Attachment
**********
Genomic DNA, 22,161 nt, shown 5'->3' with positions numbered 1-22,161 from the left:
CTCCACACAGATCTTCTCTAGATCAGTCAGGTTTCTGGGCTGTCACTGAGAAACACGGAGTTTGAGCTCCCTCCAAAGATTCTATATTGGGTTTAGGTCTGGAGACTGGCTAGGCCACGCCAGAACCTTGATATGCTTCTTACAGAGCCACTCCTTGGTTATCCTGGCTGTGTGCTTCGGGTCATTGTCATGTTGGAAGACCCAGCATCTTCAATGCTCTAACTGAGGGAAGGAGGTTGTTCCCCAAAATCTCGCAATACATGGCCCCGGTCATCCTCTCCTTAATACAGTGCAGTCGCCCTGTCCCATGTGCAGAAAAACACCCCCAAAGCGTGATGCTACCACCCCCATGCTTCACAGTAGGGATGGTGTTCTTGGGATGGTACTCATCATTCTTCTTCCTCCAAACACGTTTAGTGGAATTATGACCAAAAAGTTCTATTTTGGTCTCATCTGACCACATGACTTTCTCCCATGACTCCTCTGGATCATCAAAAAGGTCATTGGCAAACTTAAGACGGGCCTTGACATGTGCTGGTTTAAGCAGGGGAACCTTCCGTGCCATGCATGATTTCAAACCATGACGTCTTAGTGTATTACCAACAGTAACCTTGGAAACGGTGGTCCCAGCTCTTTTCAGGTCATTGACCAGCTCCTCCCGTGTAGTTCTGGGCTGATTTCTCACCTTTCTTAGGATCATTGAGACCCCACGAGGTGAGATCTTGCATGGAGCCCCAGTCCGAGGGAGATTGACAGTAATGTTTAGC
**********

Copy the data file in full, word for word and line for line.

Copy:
Genomic DNA, 22,161 nt, shown 5'->3' with positions numbered 1-22,161 from the left:
CTCCACACAGATCTTCTCTAGATCAGTCAGGTTTCTGGGCTGTCACTGAGAAACACGGAGTTTGAGCTCCCTCCAAAGATTCTATATTGGGTTTAGGTCTGGAGACTGGCTAGGCCACGCCAGAACCTTGATATGCTTCTTACAGAGCCACTCCTTGGTTATCCTGGCTGTGTGCTTCGGGTCATTGTCATGTTGGAAGACCCAGCATCTTCAATGCTCTAACTGAGGGAAGGAGGTTGTTCCCCAAAATCTCGCAATACATGGCCCCGGTCATCCTCTCCTTAATACAGTGCAGTCGCCCTGTCCCATGTGCAGAAAAACACCCCCAAAGCGTGATGCTACCACCCCCATGCTTCACAGTAGGGATGGTGTTCTTGGGATGGTACTCATCATTCTTCTTCCTCCAAACACGTTTAGTGGAATTATGACCAAAAAGTTCTATTTTGGTCTCATCTGACCACATGACTTTCTCCCATGACTCCTCTGGATCATCAAAAAGGTCATTGGCAAACTTAAGACGGGCCTTGACATGTGCTGGTTTAAGCAGGGGAACCTTCCGTGCCATGCATGATTTCAAACCATGACGTCTTAGTGTATTACCAACAGTAACCTTGGAAACGGTGGTCCCAGCTCTTTTCAGGTCATTGACCAGCTCCTCCCGTGTAGTTCTGGGCTGATTTCTCACCTTTCTTAGGATCATTGAGACCCCACGAGGTGAGATCTTGCATGGAGCCCCAGTCCGAGGGAGATTGACAGTAATGTTTAGC